Atlas Honda has launched the company’s first EV motorcycle ‘BENLY e’ in a bid to promote environmentally friendly vehicles in the country.
However, one of the major motorcycle manufacturers did not specify when the newly-launched motorbike would be available to end consumers.
In a statement issued Tuesday, the company said the launch took place at a ceremony held at Atlas Honda’s Sheikhupura Factory to commemorate Atlas Honda’s 60th year of operations in Pakistan.
Chief Officer of Motorcycle and Power Products of Atlas Honda Noriaki Abe, on the occasion, said that Honda BENLY e will be offered for test marketing while new products will be offered based on the market feedback so that society and customers get the best of what Honda has to offer.
“Honda products have become an essential part of the daily life of many in Pakistan,” said Abe, adding that the joint venture between Atlas Group and Honda Motor Company has been at the forefront of motorcycle and auto parts manufacturing since 1963.
Speaking during the same event, Executive Vice President and COO of Honda Motor Company Shinji Aoyama said that the mobility industry is going through a rapid transformation and “Honda Motor was well positioned for the future”.
Saquib H Shirazi, President and CEO of Atlas Honda, said that Atlas Honda has expanded its product line up and achieved localisation of up to 95%.
“The company developed the largest network of local auto parts manufacturers and dealers. With more than 10,000 touchpoints, the company has created direct employment opportunities for more than 150,000 people,” said Shirazi.
Atlas Honda Limited reported a 152% jump in its net profit for the first quarter of the fiscal year 2023-24, driven by a robust increase in sales and other income.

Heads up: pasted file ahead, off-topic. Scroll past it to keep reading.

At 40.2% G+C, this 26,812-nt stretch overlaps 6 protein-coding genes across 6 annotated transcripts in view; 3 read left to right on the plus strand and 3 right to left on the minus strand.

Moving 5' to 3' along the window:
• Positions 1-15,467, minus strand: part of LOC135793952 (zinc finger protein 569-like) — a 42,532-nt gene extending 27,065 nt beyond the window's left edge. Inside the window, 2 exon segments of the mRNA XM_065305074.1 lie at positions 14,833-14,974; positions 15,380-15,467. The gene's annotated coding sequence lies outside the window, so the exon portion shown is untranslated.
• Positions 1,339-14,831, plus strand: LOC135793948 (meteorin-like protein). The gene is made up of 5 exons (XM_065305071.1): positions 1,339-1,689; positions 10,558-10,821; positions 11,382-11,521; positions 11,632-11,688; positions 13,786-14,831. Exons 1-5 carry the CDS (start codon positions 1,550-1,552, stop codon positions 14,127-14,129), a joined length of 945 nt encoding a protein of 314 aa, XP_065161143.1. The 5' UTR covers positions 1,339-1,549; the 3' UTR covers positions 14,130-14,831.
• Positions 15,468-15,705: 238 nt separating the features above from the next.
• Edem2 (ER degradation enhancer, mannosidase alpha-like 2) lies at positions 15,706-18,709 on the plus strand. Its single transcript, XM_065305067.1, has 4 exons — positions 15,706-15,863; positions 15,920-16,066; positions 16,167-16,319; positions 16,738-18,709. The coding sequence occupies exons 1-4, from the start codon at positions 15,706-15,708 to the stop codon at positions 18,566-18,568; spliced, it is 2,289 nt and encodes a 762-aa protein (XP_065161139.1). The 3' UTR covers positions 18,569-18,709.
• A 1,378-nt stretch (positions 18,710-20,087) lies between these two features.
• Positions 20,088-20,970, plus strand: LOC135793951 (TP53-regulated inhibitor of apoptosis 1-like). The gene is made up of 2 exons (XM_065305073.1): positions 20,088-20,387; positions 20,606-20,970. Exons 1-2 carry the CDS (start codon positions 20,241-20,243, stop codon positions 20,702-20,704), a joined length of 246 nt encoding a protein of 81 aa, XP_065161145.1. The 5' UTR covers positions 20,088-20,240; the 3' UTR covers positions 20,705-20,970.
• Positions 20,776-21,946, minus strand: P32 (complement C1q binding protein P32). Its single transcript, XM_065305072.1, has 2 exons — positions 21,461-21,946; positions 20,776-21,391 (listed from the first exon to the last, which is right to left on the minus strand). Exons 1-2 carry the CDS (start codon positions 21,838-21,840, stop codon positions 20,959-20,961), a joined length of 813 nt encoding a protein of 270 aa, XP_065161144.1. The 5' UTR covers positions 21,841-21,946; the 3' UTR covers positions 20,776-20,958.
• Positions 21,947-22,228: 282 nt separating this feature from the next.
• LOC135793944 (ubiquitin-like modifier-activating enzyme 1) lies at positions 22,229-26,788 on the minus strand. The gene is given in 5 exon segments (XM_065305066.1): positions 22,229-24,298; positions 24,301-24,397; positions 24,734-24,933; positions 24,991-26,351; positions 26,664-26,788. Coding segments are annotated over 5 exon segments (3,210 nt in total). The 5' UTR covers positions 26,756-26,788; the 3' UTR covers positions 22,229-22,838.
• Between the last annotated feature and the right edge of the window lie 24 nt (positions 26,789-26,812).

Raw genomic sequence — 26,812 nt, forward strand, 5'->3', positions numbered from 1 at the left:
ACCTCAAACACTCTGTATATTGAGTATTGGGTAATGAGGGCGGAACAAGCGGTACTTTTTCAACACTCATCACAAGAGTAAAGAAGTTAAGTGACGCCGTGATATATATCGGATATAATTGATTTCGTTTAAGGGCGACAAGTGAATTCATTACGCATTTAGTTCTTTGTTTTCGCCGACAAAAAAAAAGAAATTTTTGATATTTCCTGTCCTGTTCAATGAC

The motorcycle industry, which caters to the low-income segment of the population, suffered a decline in sales in October.
Motorcycle sales fell 5% month-on-month and 11% year-on-year in October.
Atlas Honda, the market leader, recorded sales of 90,000 units, down 5% month-on-month and 5% year-on-year.
In the first four months of the fiscal year, motorcycle sales fell 10% year-on-year to 371,000 units, due to higher bike prices and low purchasing power of consumers.
Lack of charging infrastructure: There are not enough charging stations across the country to support the growing demand for EV bikes. The government needs to invest in the charging infrastructure and work with the private sector to attract investment.
High cost and low range: The EV bikes are still more expensive than the conventional bikes that run on petrol or diesel. The batteries are also costly and take a long time to charge. The range of the EV bikes is also limited, which means they cannot travel long distances without recharging.
Low awareness and acceptance: Many people in Pakistan are not familiar with the benefits of EV bikes and their environmental impact. The government needs to launch awareness campaigns to educate consumers and promote the adoption of EV bikes.
Inconsistent government policies: The EV policy in Pakistan is not clear and consistent. There are different incentives and regulations for different types of EVs and different sectors. The policy also needs to address the issues of taxation, standardisation, quality control, and safety of EVs.
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